[Ads-l] Chinese home run (was: Antedating of "Phoney")

Laurence Horn laurence.horn at YALE.EDU
Mon Aug 5 14:59:17 UTC 2019

> On Aug 5, 2019, at 3:28 AM, ADSGarson O'Toole <adsgarsonotoole at GMAIL.COM> wrote:
> Fred Shapiro, Fred wrote:
>> phoney (OED 1893)
>> 1892 _Daily Plainsman_ (Huron, S.D.) 11 Aug. 1/4 (Newspapers.com)
>> This gang has succeeded in floating in the Twin Cities an immense amount
>> of the finest work of "phoney" plates and molds ever seen by the officials.
> Excellent citation, Fred. Here is a slightly earlier citation for
> phony home-runs in March 1891. The word was placed between quotation
> marks.
> Date: 01 March 1891
> Newspaper: The Cincinnati Enquirer
> Newspaper Location: Cincinnati, Ohio
> Article: Base-Ball Gossip
> Quote Page 2, Column 3
> Database: Newspapers.com
> https://www.newspapers.com/clip/34577231/phonyhomeruns/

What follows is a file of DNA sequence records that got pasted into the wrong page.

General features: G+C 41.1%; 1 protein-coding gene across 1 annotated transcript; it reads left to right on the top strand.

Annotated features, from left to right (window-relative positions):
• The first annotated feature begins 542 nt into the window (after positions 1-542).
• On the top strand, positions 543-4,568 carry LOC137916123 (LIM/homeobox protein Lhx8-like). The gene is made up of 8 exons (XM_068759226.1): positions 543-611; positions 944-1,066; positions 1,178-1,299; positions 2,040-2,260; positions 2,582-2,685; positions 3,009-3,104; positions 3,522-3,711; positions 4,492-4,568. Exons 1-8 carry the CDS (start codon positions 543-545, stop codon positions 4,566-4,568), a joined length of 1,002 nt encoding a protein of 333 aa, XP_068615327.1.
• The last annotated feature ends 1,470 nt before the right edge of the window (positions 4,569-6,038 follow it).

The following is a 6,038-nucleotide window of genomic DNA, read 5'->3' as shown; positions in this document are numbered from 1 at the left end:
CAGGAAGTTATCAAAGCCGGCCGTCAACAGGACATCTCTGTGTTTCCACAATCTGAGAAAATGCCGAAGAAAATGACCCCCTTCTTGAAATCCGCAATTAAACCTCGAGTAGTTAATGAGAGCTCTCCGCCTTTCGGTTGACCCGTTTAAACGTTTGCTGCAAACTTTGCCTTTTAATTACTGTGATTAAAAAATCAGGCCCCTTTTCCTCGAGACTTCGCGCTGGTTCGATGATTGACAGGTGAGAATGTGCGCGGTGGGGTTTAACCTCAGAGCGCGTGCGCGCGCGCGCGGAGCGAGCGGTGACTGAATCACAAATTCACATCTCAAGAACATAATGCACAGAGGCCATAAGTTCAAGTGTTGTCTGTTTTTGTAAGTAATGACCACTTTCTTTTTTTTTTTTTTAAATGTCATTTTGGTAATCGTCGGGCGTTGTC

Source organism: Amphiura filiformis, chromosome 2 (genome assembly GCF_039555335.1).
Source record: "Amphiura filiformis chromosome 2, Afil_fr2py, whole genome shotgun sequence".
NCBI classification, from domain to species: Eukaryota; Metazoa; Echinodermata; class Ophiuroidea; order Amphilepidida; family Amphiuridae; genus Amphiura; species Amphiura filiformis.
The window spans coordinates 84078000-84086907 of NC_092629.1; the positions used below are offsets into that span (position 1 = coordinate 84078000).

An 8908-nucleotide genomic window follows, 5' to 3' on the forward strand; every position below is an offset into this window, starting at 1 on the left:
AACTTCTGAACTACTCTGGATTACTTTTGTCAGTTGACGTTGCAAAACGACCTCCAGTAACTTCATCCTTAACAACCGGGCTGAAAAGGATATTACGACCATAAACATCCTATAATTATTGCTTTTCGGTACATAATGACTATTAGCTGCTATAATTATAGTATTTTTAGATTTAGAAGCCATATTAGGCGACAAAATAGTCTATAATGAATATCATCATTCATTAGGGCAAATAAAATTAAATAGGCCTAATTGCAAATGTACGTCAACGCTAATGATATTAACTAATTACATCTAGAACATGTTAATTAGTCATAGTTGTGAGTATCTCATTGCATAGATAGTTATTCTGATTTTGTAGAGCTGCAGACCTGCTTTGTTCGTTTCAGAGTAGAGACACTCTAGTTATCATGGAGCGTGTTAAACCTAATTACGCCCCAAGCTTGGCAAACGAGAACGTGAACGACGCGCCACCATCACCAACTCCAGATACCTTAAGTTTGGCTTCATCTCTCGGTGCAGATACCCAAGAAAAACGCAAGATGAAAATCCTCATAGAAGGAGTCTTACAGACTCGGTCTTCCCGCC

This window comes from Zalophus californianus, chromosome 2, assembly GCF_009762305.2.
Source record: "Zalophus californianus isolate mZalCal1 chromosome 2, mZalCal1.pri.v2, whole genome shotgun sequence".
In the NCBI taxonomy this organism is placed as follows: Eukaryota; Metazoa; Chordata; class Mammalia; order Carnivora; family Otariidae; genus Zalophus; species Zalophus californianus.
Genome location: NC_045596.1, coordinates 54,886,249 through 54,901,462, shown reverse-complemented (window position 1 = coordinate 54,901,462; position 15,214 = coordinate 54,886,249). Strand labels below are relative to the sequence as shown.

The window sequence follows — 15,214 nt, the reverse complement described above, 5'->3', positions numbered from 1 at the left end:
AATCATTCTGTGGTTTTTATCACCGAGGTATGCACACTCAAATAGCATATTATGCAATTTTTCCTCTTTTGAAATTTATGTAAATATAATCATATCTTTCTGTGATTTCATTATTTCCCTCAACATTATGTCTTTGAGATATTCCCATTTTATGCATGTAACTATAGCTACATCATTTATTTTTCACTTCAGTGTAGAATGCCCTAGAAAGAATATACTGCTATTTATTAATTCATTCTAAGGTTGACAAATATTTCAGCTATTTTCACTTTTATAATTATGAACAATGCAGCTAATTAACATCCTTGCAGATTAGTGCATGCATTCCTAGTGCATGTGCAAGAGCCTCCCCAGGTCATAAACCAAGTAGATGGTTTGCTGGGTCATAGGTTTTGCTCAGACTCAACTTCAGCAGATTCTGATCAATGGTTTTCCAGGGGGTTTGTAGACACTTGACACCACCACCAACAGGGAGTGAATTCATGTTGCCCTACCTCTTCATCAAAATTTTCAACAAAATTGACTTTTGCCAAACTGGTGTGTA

> [Begin excerpt - double-check for errors]
> There is now little doubt but what the
> Chicago League team will next season play
> on the park that was used last year by the
> Chicago Brotherhood. The new park is
> much larger than the old one, and there will
> not be so many "phony" home-runs in Chi-
> cago next season, as there are no real short-
> field fences convenient.
> [End excerpt]
> Garson

…which brings to mind (at least to my mind) the infamous “Chinese home runs” over the short right field fence at the Polo Grounds (in my old neighborhood).  I recall learning that term when it was used to described Dusty Rhodes’ World Series game-clinching pinch-hit home run in 1954.  I wondered about the origin of the label, back in those dark pre-Wikipedia days, but now we can find out.  


And yes, it’s as offensive as it seems.  And somehow a disputed TAD Dorgan cartoon comes into play, even in the absence of dachshunds.  Plus what strikes me as an etymythology proposing an innocent source.  


The American Dialect Society - http://www.americandialect.org

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